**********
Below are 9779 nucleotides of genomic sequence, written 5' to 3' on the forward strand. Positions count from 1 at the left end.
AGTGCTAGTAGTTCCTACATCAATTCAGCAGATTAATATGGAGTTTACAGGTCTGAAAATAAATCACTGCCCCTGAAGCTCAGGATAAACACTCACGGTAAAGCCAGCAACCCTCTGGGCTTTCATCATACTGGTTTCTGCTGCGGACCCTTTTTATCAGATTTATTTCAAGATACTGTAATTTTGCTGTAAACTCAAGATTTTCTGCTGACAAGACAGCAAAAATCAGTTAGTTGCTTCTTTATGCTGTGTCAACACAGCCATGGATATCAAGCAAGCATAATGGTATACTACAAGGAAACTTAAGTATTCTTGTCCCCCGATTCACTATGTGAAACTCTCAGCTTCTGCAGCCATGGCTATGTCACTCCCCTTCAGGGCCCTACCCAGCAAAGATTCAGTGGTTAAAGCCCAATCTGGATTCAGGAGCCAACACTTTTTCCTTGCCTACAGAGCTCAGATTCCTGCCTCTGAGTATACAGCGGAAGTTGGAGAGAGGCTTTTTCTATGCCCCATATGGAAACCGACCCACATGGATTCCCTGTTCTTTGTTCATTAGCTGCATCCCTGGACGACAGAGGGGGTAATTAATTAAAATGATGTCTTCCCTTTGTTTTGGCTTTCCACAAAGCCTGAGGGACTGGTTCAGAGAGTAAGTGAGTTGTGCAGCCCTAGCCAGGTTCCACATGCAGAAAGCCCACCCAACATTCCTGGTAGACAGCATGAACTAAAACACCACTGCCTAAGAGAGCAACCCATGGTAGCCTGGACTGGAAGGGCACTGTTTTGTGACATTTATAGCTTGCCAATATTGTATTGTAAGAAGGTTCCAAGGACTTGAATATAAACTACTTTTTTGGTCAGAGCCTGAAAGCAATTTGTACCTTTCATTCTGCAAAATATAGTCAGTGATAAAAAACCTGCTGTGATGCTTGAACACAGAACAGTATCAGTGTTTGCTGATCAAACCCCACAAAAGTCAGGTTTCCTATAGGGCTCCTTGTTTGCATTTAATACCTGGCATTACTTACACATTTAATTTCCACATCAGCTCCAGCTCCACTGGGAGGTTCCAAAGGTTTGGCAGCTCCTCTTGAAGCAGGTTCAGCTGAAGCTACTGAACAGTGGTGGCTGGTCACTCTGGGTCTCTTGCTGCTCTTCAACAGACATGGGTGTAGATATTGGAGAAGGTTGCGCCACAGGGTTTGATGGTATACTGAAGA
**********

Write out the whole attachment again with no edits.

Below are 9779 nucleotides of genomic sequence, written 5' to 3' on the forward strand. Positions count from 1 at the left end.
AGTGCTAGTAGTTCCTACATCAATTCAGCAGATTAATATGGAGTTTACAGGTCTGAAAATAAATCACTGCCCCTGAAGCTCAGGATAAACACTCACGGTAAAGCCAGCAACCCTCTGGGCTTTCATCATACTGGTTTCTGCTGCGGACCCTTTTTATCAGATTTATTTCAAGATACTGTAATTTTGCTGTAAACTCAAGATTTTCTGCTGACAAGACAGCAAAAATCAGTTAGTTGCTTCTTTATGCTGTGTCAACACAGCCATGGATATCAAGCAAGCATAATGGTATACTACAAGGAAACTTAAGTATTCTTGTCCCCCGATTCACTATGTGAAACTCTCAGCTTCTGCAGCCATGGCTATGTCACTCCCCTTCAGGGCCCTACCCAGCAAAGATTCAGTGGTTAAAGCCCAATCTGGATTCAGGAGCCAACACTTTTTCCTTGCCTACAGAGCTCAGATTCCTGCCTCTGAGTATACAGCGGAAGTTGGAGAGAGGCTTTTTCTATGCCCCATATGGAAACCGACCCACATGGATTCCCTGTTCTTTGTTCATTAGCTGCATCCCTGGACGACAGAGGGGGTAATTAATTAAAATGATGTCTTCCCTTTGTTTTGGCTTTCCACAAAGCCTGAGGGACTGGTTCAGAGAGTAAGTGAGTTGTGCAGCCCTAGCCAGGTTCCACATGCAGAAAGCCCACCCAACATTCCTGGTAGACAGCATGAACTAAAACACCACTGCCTAAGAGAGCAACCCATGGTAGCCTGGACTGGAAGGGCACTGTTTTGTGACATTTATAGCTTGCCAATATTGTATTGTAAGAAGGTTCCAAGGACTTGAATATAAACTACTTTTTTGGTCAGAGCCTGAAAGCAATTTGTACCTTTCATTCTGCAAAATATAGTCAGTGATAAAAAACCTGCTGTGATGCTTGAACACAGAACAGTATCAGTGTTTGCTGATCAAACCCCACAAAAGTCAGGTTTCCTATAGGGCTCCTTGTTTGCATTTAATACCTGGCATTACTTACACATTTAATTTCCACATCAGCTCCAGCTCCACTGGGAGGTTCCAAAGGTTTGGCAGCTCCTCTTGAAGCAGGTTCAGCTGAAGCTACTGAACAGTGGTGGCTGGTCACTCTGGGTCTCTTGCTGCTCTTCAACAGACATGGGTGTAGATATTGGAGAAGGTTGCGCCACAGGGTTTGATGGTATACTGAAGA